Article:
By Monica Alonzo
By Stephen Lemons
By Jason P. Woodbury
By Dulce Paloma Baltazar Pedraza
By Ray Stern
By Pete Kotz
By Monica Alonzo
By New Times
Former and current LifeLock customers can apply for refunds by contacting the FTC (see www.ftc.gov/lifelock) or by waiting to receive an FTC letter stating they're eligible for refunds. There's no predicting how many customers will ask for their money back.
The FTC settlement was embarrassing for at least two of the 35 participating state attorneys general, thanks to LifeLock's partnership with the national Law Enforcement Executive Development Association, known as FBI-LEEDA.
The 19-year-old FBI-LEEDA, based in Malvern, Pennsylvania, helps educate cops in the latest crime-fighting trends and keeps them plugged in with veterans and specialists. It's affiliated with the FBI, to an extent: An FBI liaison to the association's executive board, currently Agent Charles Robb Jr., gets paid by the bureau for his work with the association. Robb didn't respond to a request for an interview.
The nonprofit organization has two "Premiere Level" sponsors: Purdue Pharma and LifeLock. The Tempe company pays $25,000 a year for the honor, according to FBI-LEEDA's Web site. LifeLock makes DuPont (maker of Kevlar), Scottsdale-based Taser International, and Glock — who sponsor at the platinum, gold and bronze levels, respectively — look cheap.
For the past couple of years, LifeLock also has sponsored high-profile ID-theft-focused training seminars with FBI-LEEDA, paying for keynote speakers, continental breakfasts, and box lunches for hundreds of attendees. The organization's executive director, Tom Stone, supports LifeLock wholeheartedly.
Stone tells New Times that LifeLock pays all that money to FBI-LEEDA because "as a corporate citizen, they are giving something back to the community."
The former chief of police from Virginia emphasizes that the FTC's settlement was a civil, not criminal, penalty. He dismisses concern about the company's reputation, saying he has no response to the FTC's findings.
"I'm not going to attempt to go there," Stone huffs. "As far as what happened with the FTC and anything civilly, it's not within my purview."
Taking LifeLock's money, though, is apparently within his purview.
For other government law offices, the relationship with LifeLock has soured after the FTC action.
The first FBI-LEEDA/LifeLock summit following the FTC's March announcement about LifeLock was on April 20 in Charlotte, North Carolina.
Monroe had been scheduled to speak at the summit, but his planned participation irked North Carolina Attorney General Roy Cooper, one of the officials who had gone after LifeLock. Cooper called Monroe the week before the summit and asked him not to go, says Charlotte-Mecklenburg police Sergeant Walter Bowling. The chief acquiesced and skipped the summit.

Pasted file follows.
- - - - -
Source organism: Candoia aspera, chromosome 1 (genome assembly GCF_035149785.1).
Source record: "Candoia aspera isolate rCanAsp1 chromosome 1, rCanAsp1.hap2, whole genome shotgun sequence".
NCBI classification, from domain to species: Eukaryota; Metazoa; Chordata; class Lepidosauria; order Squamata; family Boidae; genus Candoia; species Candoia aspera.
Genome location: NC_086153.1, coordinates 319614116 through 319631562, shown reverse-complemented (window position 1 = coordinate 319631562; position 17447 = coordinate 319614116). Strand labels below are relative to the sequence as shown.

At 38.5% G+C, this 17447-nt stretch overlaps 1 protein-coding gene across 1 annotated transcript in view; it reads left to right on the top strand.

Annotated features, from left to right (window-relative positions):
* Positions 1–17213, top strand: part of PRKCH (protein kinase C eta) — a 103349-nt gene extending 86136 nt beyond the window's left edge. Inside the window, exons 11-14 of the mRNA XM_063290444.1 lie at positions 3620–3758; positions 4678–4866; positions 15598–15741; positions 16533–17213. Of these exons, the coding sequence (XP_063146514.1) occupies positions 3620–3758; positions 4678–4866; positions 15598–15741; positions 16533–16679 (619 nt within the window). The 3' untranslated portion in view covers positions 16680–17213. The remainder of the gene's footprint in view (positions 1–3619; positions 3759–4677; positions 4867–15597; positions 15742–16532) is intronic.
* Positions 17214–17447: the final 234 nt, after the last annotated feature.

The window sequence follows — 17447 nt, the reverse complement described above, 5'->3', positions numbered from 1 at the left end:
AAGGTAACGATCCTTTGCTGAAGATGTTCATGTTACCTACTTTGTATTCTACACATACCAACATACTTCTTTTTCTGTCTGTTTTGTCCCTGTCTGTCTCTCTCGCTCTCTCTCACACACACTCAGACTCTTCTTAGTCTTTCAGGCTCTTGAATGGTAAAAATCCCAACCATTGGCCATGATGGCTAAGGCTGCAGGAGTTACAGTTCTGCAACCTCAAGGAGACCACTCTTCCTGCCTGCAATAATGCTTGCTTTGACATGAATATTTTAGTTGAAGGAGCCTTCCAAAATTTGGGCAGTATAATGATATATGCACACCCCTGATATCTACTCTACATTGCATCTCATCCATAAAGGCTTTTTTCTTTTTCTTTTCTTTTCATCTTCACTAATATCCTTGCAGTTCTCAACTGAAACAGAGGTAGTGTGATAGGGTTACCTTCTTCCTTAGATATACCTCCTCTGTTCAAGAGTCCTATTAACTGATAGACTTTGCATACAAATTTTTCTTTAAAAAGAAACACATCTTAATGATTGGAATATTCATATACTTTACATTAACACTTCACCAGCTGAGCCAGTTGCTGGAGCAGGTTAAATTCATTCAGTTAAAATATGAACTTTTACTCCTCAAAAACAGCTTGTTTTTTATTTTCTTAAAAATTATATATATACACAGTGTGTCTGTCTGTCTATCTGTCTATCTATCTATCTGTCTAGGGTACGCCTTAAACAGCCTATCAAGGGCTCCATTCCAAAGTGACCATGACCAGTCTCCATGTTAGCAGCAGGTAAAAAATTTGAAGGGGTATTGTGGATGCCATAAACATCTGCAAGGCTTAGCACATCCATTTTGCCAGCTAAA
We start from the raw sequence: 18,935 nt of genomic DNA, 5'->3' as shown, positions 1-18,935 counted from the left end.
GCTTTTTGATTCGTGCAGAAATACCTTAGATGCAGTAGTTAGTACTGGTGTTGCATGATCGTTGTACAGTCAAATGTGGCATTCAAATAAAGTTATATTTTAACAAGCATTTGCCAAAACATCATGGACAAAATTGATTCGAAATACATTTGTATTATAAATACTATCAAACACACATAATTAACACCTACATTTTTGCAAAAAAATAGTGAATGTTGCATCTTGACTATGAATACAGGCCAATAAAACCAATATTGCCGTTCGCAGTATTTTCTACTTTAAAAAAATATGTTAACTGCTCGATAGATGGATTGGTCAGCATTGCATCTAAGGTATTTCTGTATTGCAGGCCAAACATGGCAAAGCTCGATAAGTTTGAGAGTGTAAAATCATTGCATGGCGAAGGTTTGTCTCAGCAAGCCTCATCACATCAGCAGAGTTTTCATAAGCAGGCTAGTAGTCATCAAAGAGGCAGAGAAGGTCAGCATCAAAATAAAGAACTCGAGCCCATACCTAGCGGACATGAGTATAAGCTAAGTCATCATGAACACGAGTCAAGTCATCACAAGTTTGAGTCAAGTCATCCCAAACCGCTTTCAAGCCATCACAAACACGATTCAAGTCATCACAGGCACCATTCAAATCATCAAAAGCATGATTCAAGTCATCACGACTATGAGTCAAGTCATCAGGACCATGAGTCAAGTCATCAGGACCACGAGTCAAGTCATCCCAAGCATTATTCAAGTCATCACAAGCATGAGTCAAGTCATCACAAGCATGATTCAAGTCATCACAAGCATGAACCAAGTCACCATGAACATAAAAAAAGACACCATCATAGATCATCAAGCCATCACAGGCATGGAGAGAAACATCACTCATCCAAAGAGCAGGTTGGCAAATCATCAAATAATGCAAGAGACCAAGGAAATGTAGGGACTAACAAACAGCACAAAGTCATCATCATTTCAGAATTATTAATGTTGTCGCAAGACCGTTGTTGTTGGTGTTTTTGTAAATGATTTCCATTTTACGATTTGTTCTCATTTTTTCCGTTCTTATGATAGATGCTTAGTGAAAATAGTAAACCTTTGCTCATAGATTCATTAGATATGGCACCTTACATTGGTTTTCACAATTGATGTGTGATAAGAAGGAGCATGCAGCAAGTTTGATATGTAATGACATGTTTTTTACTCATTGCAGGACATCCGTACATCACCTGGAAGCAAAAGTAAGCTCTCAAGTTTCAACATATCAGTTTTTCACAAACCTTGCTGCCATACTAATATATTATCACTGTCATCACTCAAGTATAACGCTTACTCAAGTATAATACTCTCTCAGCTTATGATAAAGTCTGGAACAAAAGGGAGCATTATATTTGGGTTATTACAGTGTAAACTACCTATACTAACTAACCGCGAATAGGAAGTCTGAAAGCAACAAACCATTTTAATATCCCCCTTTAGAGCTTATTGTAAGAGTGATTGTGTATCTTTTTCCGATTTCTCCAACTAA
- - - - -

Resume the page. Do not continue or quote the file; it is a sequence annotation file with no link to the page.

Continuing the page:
"It was out of respect for the AG's office," Bowling says. "There was some discomfort with [Chief Monroe] coming out, putting his face out to it."
Stone claims he's "unaware" that the chief ever was supposed to go to the summit or give a speech. He notes that about 25 members of the Charlotte-Mecklenburg department still showed up.
Bowling, who helped organize his department's participation in the summit, says he researched LifeLock beforehand and decided the company was sincere about improving. He's no apologist like Stone, admitting, "I'm not an idiot — I know they get some benefit from it."
Cops benefited from the summit, he adds, by gaining valuable knowledge from the expert speakers on tackling identity crimes. LifeLock's funding helped make it happen.
"It's difficult in these economic times to find and attend training," Bowling writes in an e-mail.
Nevada's another state whose law-enforcement connection to LifeLock — in light of the recent FTC ruling — comes off as both ironic and hypocritical.
Last June, the Nevada attorney general's office co-hosted one of the summits with FBI-LEEDA and LifeLock.
Nevada's AG, Catherine Cortez Masto, smiles in a picture with Todd Davis taken at the event as if they're the best of friends. LifeLock used the picture prominently on a Web page about the summits — even after Masto joined the FTC and the 34 other attorneys general in targeting the firm for legal action.
A spokeswoman for the Nevada attorney general's office, Edie Cartwright, says there are "no plans" to host another LifeLock-linked summit. She thanked New Times for the heads-up on the photograph of Masto and Davis.
"We did not realize that was on their site," she said. "And they had not asked for permission so we requested that they remove it." (LifeLock took down the picture.)
Though appreciative at first, Cartwright became terse when asked whether Masto could come to the phone to talk about the picture and past dealings with LifeLock.
"There's no quote," she said stiffly.
Now, a detour to Waikiki.
No story about LifeLock would be complete without describing what happened to the charismatic, veracity-challenged Robert Maynard Jr. after he resigned from LifeLock. Maynard's a fascinating character — a former Marine, brilliant, ambitious to a fault, and a sufferer of bipolar disorder and depression.
New Times' 2007 article covered Maynard's background in detail. The Northern Arizona University graduate emerged from a bankruptcy in the mid-1990s to become a millionaire as the head of the National Credit Foundation, a shady credit-repair company. But his overspending and risky investments had put him back into deep debt by 2005, when he filed another bankruptcy.